Labrador on Homeland Security Funding: ‘We Lost Because’ Democrats, White House ‘Outsmarted Ineffective GOP Leadership’
Raul Labrador /
On Tuesday, 75 Republicans pressured by our leadership and a weak-kneed Senate joined 182 Democrats in abandoning a provision blocking President Obama’s executive actions on immigration in the Fiscal 2015 Department of Homeland Security spending bill. Without a doubt, Congress ceded its constitutional authority when it gave up the fight to ensure the president faithfully executes the laws of the United States.
Unfortunately, the outcome was predictable. In December, I cautioned the Republican Conference that separating the Department of Homeland Security from the rest of the budget was a losing strategy. It is with some amusement that I read in the press that the Republicans who voted with leadership and the Democrats to fund Homeland Security are the grownups in the room. These same Republicans voted with leadership back in December for the funding bill that led to this disastrous outcome.
These so-called “adults” ignored my warnings and those of many of the most conservative members of the House that we could never win a fight that put Department of Homeland Security funding in jeopardy. We suggested in December that Congress pass a two-month funding bill to give House and Senate Republicans time to come up with a winning strategy.
Nonetheless, even when we didn’t agree with the strategy, House conservatives continued to fight to undo the president’s illegal and unconstitutional executive amnesty. But we lost because the Democrats and the White House outsmarted ineffective GOP leadership.
This fight is not about differences over immigration policy, it’s about protecting the constitutional prerogative of Congress to make law.
Not only did our leaders rely on Democratic votes, they caved to Senate Democrats who refused to let the issue be debated. They rebuffed proposals from the newly formed House Freedom Caucus — of which I am a founding member — to temporarily extend the Department of Homeland Security spending bill so the constitutional process of negotiations between the House and Senate could resolve our differences.
In the end, I was among 167 Republicans who voted against leadership’s capitulation. I did so because I took an oath to uphold the Constitution of the United States.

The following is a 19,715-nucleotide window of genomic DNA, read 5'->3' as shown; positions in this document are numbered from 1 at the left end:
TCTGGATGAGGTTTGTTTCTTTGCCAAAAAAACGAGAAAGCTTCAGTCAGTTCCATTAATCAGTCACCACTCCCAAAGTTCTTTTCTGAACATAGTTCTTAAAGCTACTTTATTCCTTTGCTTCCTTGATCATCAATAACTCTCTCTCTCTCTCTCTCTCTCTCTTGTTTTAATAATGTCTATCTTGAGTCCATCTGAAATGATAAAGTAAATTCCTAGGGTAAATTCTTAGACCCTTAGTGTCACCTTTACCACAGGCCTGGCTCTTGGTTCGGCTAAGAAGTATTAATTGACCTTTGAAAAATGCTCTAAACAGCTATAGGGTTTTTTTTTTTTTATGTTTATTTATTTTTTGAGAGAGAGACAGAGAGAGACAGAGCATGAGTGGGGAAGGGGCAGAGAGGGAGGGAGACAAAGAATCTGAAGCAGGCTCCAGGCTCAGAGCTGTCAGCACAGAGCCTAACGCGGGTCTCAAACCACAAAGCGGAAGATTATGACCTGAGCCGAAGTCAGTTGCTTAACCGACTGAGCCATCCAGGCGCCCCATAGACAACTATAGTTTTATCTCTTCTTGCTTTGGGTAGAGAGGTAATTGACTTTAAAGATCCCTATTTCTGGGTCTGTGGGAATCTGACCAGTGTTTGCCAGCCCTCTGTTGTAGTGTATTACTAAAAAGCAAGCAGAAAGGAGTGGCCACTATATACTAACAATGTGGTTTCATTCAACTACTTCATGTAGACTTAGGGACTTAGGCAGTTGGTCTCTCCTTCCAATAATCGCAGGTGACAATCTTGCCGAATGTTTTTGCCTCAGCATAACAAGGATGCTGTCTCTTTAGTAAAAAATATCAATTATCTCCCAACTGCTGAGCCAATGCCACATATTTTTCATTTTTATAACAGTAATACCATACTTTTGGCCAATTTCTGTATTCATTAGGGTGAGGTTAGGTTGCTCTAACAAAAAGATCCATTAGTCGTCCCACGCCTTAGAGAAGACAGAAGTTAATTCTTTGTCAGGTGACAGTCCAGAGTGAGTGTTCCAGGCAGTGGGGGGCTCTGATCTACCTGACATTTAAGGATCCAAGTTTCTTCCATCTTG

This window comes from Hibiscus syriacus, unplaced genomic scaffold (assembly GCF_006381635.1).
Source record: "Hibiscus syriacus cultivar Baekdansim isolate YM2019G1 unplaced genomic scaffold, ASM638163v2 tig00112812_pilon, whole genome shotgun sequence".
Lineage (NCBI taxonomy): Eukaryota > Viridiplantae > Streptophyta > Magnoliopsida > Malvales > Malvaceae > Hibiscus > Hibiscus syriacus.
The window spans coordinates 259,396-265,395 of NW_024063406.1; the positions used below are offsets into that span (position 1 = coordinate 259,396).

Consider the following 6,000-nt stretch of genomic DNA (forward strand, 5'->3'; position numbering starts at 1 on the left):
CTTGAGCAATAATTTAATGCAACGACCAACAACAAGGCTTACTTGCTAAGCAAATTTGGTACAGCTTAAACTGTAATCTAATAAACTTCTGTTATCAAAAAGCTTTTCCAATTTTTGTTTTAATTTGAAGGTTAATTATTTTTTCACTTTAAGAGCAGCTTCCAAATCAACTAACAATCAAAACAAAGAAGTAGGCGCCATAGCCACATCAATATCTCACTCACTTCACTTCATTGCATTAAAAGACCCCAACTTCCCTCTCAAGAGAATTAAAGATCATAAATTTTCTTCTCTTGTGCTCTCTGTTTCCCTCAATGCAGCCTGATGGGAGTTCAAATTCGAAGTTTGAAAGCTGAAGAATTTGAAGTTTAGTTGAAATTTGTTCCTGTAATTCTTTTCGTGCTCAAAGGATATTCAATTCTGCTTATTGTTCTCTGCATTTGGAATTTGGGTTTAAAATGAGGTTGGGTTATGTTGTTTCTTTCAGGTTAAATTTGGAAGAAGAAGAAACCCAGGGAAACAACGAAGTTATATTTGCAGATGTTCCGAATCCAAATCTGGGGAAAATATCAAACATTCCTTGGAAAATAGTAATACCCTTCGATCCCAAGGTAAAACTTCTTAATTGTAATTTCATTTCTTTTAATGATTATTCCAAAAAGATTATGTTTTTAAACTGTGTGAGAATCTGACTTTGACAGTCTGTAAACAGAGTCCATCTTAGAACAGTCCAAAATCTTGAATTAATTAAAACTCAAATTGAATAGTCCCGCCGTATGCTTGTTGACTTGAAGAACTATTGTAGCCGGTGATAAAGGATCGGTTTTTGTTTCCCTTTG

Our great country was founded on the principle that we need a government strong enough to protect our God-given rights but not so powerful as to encroach on individual liberties. At the heart of the genius of the Constitution are the checks and balances inherent in our three branches of government.
Article I, Section 1 is not open to interpretation: “All legislative Powers herein granted shall be vested in a Congress of the United States, which shall consist of a Senate and House of Representatives.”
Presidents are charged with executing the law, not making it. Yet President Obama’s executive actions put 5 million people who came to the U.S. illegally ahead of those who play by the rules – a unilateral usurpation of congressional power.
Make no mistake; this fight is not about differences over immigration policy, it’s about protecting the constitutional prerogative of Congress to make law. Instead of standing up for the separation of powers and the rule of law, the House voted to cede its constitutional authority.
I fear this loss of nerve will embolden this president and future presidents of both parties to use executive action when they can’t get what they want from Congress.
Can’t persuade Congress to enact more environmental restrictions? Issue an executive order. Don’t like the capital gains tax? Quit collecting it. Sooner or later, every member of Congress, regardless of ideology or party, will live to regret this Congress’ failure to stop President Obama’s executive actions.
Despite this grave setback, the battle is not over. I promise to continue fighting for you.